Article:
Twins finish 2-year deal with vet SS Jamey Carroll
There is much to fix before the Minnesota Twins can climb back
into contention. Terry Ryan knew right where he wanted to start
when he resumed his role as general manager.
Veteran infielder Jamey Carroll signed a two-year contract with
the Twins worth at least $6.5 million, a deal announced Wednesday
that includes a mutual option for the 2014 season. Carroll will
turn 38 before spring training begins, but that didn’t scare away
the Twins, who’ve had four opening day shortstops in the last four
years – plus five other players who’ve started several games at one
of the sport’s most important positions.
”We had issues trying to make the routine play,” Ryan said,
referring to last season’s 99-loss debacle. ”I think everybody saw
that. If we can solidify that, it’ll help our pitching staff and
it’ll help a lot of things.”
Carroll is an ”old school type player” as manager Ron
Gardenhire put it, a scrappy, fundamentally sound, trustworthy
veteran who will be asked to stay healthy, set a good example for
the young guys, be strong with his glove and get on base.
He’ll be the quarterback on defense, not offense, but he batted
.290 in 452 at-bats with a .359 on-base percentage last year for
the Los Angeles Dodgers so he’s capable of some production even
though he has only 12 career home runs.
”I understand who I am at the plate. I understand my part of
the game and how I fit in the lineup,” Carroll said. He added: ”I
have no problem going 0 for 4 and moving four runners over to third
base. Hopefully we got four runs out of it, and we won 4-3.”
Ryan said that Carroll will compete for the starting job, but
the Twins didn’t sign him to be a utility man.
He’ll make $2.75 million this season and $3.75 million the
season after that, with the opportunity to earn bonuses for
incentives such as 550-plus plate appearances or winning a Gold
Glove award. If Carroll has 401 or more plate appearances in 2013,
he’ll have the option to return to the Twins in 2014 for $2 million
or become a free agent. If he doesn’t make it to the batter’s box
that many times in 2013, the Twins will have the option, either to
keep him at that agreed-upon 2014 salary or buy out his contract
”I understand this position that we’re in right now and how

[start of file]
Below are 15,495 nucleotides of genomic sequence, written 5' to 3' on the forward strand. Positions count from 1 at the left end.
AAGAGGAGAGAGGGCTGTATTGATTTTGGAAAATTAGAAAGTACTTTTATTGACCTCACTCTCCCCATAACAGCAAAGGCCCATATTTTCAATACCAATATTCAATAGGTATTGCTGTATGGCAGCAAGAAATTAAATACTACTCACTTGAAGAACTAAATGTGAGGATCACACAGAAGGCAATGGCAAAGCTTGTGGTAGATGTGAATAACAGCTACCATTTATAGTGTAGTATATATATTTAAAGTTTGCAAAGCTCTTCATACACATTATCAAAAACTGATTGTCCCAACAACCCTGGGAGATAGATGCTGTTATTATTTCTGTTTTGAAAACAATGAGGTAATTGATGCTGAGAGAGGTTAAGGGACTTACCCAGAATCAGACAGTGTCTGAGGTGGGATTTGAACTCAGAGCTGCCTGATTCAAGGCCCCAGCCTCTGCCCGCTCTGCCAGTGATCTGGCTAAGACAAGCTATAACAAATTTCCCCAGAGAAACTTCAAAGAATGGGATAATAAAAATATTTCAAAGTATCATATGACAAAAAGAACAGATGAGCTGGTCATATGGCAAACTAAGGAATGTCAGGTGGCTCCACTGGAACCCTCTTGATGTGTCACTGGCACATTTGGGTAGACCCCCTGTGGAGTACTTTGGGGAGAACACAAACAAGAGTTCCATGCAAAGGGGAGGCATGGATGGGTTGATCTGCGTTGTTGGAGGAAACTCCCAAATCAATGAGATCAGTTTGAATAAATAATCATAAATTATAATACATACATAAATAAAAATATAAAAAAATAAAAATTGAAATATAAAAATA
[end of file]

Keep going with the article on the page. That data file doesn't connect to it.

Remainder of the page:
this team is made up. I obviously did my homework, and I’m excited
for this opportunity,” Carroll said. ”I understand that if you
want anything in life you’ve got work hard for it to be rewarded. I
knew I was going to hear my age. I don’t think I’m as old as people
think. I do my best to take care of myself in the offseason, and I
go out there with the mindset that I’m going to be playing every
Carroll’s agent, Jonathan Maurer, said several other teams
aggressively pursued his client with multi-year offers. He credited
Ryan, special assistant Wayne Krivsky and Gardenhire for each
contacting Carroll to express their interest.
”Yes, we know his age,” said Ryan, who replaced the fired Bill
Smith last week. ”We also know if you visually look at him he
certainly doesn’t look like he’s 37 or 38. He can still run. He
looks like he’s aged well.”
This is Carroll’s fifth organization in 10 seasons. He has a
.991 career fielding percentage, with experience at second base and
third base. But he’s here to play shortstop, which leaves Tsuyoshi
Nishioka’s future with the team unclear after an injury-impacted
first year in the majors.
Nishioka signed a three-year contract last December for $3
million annually plus a $250,000 buyout if his 2014 option isn’t
picked up by the Twins for $4 million. They also spent $5.329
million on the posting fee, which as the highest bidder to his
Japanese team gave them exclusive negotiating rights. He could be
sent to Triple-A to continue his development, after committing 12
errors in 68 games and hitting just .226 with five extra-base hits
in 221 at-bats.
”We need to find out what kind of player we have in Nishioka,”
Ryan said, insisting he’ll have the opportunity at shortstop.
Since Jason Bartlett was traded after the 2007 season, the Twins
have used nine different shortstops and at least four each year.
They signed Adam Everett in 2008, made a late-season trade for
Orlando Cabrera in 2009, acquired J.J. Hardy for 2010 and then
pursued Nishioka last year. Nick Punto, Brendan Harris, Matt
Tolbert, Alexi Casilla and Trevor Plouffe have all taken their
turns there, too.
Casilla is the second baseman now, and Plouffe will be moved to
the corner outfield spots to take better advantage of his power
potential at the plate.
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